It's 12th May and barely the end of the Premier League season, but Chelsea chief Roman Abramovich has just agreed to shell out £32 million for Atletico Madrid hotshot Diego Costa. Around the same time, Ed Woodward, the man who handles Manchester United's transfers, promises deals should be done before the World Cup starts.
Fast forward exactly one month later, and Chelsea have announced the signing of Barcelona playmaker Cesc Fabregas, and the World Cup begins later that day. At the same time, Ed Woodward sits in his office twiddling his thumbs, it's the start of the World Cup and the only addition United have made is a Vietnamese and Korean pharmaceutical sponsor, Cho-A-Pharm.
Something isn't right at Old Trafford.
The problem is that a man who has spent his whole life as a money savvy accountant, has all of a sudden been put in charge of handling transfers worth tens of millions of pounds for one of the biggest clubs in the world.
Woodward isn't a bad man, or bad at what he specialises in. What he is bad at however, is his current job. A man with no past footballing experience has come in to lure the world's greatest footballing talents to the club - needless to say he has failed almost comprehensively so far.
United fans will know the story so I don't need to detail, but in saying that our only summer signing was deadline day flop Marouane Fellaini for four million above his buyout clause summarises the turmoil endured.
It was a colossal mock up and embarrassment, the world's most efficient run club is suddenly a laughing stock, and only have a long ball orientated, overpriced Belgian centre-forward to show for it. Even the acquisition of £37.1 million Juan Mata in January was dealt with 3rd party intermediaries between the Red Devils and Chelsea, and finalized by Sir Alex Ferguson and David Gill - who should be enjoying their retirement at this point.
Along with the choice of manager, little thought or planning was put into the appointment of Ed Woodward to such an important role. Had United taken a look at other top clubs across Europe they would have seen a host of successful clubs either operate with a football orientated owner to handle transfers (which the Glazers are not) or a Director of Football. The second option has been extremely popular and has enjoyed more and more success recently.
The Director of Football at clubs handles the non-tactical football aspects of the club, purchases, sales and interacts closely with the owners or chief executive. They will talk through and finalise transfers, contract extensions, manager requests and outgoing players all together- and when executed properly is a fantastically efficient method to help a football club run smoothly.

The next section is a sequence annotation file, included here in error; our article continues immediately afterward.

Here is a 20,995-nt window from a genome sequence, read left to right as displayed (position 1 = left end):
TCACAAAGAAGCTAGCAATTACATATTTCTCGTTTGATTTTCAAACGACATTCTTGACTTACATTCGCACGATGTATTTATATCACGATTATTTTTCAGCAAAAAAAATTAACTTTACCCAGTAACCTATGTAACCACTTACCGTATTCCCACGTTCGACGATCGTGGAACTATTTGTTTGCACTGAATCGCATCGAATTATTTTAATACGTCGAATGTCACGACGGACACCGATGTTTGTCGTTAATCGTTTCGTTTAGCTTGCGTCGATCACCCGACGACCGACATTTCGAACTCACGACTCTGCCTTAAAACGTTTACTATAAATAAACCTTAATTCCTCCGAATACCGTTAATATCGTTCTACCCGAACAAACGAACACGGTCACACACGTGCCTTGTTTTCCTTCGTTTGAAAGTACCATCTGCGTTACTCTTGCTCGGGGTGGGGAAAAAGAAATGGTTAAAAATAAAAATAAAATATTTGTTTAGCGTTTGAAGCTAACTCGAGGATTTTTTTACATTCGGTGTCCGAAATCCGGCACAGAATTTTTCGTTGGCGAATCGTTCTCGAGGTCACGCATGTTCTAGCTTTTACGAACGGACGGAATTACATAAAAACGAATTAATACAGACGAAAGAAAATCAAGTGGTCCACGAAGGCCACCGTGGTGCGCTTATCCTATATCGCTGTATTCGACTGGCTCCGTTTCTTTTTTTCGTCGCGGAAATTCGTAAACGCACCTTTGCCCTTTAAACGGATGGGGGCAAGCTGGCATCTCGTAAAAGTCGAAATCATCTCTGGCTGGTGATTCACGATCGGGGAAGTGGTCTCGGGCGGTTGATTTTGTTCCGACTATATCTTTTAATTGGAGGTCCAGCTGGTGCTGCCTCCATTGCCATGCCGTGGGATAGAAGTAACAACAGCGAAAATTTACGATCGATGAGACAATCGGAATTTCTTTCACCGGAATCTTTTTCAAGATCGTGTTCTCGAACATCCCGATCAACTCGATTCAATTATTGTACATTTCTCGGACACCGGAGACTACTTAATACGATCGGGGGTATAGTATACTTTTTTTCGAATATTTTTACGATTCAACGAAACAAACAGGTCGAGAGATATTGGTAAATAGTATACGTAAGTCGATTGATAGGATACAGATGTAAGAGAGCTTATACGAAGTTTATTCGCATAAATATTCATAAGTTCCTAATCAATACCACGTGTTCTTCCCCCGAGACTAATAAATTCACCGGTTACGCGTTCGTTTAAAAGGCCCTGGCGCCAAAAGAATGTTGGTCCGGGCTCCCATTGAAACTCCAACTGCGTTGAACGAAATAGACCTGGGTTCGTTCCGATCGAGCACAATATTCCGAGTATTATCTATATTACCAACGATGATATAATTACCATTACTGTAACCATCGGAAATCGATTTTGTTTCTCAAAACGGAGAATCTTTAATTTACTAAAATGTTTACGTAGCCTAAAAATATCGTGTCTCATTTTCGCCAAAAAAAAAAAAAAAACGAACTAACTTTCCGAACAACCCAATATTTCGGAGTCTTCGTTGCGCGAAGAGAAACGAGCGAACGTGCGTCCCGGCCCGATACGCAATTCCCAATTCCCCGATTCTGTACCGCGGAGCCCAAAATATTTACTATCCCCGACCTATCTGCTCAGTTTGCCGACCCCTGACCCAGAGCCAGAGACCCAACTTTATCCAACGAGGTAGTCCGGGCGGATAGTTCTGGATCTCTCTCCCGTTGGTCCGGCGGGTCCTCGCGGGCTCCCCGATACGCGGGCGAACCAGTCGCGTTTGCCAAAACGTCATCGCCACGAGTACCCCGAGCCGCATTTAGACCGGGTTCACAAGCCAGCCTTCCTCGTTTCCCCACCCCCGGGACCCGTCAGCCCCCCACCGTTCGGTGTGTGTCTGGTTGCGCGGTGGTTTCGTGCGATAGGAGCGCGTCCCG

Take a look at Bayern Munich, where Mathias Sammer takes up this role. The soon to be manager, Pep Guardiola, requested Mario Goetze to join the already so strong attacking ranks. Sammer, quickly and quietly, pulled off a €37 million deal for the young German. A huge shock to the footballing world, but not to FC Bayern, who expected nothing less from their footballing director. Dortmund use a similar system with Michael Zorc handling player requests from manager Jurgen Klopp.
Another example is Manchester City, who hired Txiki Begiristain several seasons ago. After the appointment of Manuel Pellegrini at the helm of the oil-rich side, Begiristain received requests from Pellegrini to find several players to fit his style of football. Begiristain listened, and again, quickly and quietly, bought Fernandinho, Alvaro Negredo and Jesus Navas from Shaktar Donetsk and Sevilla respectively. All these three, especially Brazilian international Fernandinho, were massive hits in Manchester, all thanks to Txiki. Were there Fabregas-like transfer sagas? Not one.
This is the huge difference a Director of Football can make at a club, it's no coincidence that one of the best club sides to have won the Champions League, the Barcelona team of 2011 had Andoni Zubizarreta adding to the team with successful transfers from behind the scenes. Manchester United have been crying out for this well oiled machine of a system ever since David Gill called it a day two seasons ago.
United need a staff member like this, it is a priority signing by the Glazer family, possibly even more so than any new players. The Thiago transfer calamity last summer highlighted the hole in United's plan more than any article can - the Reds had supposedly agreed a deal with him nearly 50 times according to reports in the media, then, out of nowhere, the little Spaniard signed on at Bayern Munich. Sammer, incidentally, had outdone United and their slow paced negotiations. No real surprise to United fans however, this has been all too familiar a story in recent times.
It doesn't seem possible that Manchester United can go on being run so poorly regarding transfers as they are now and continue to hold their high stance within the footballing world. United need to make changes in the boardroom, and fast. One way that should be seriously considered is the Director of Football route, and one that the Glazers will undoubtedly explore should Edward "Woody" Woodward continue to fail so miserably in his job this window.
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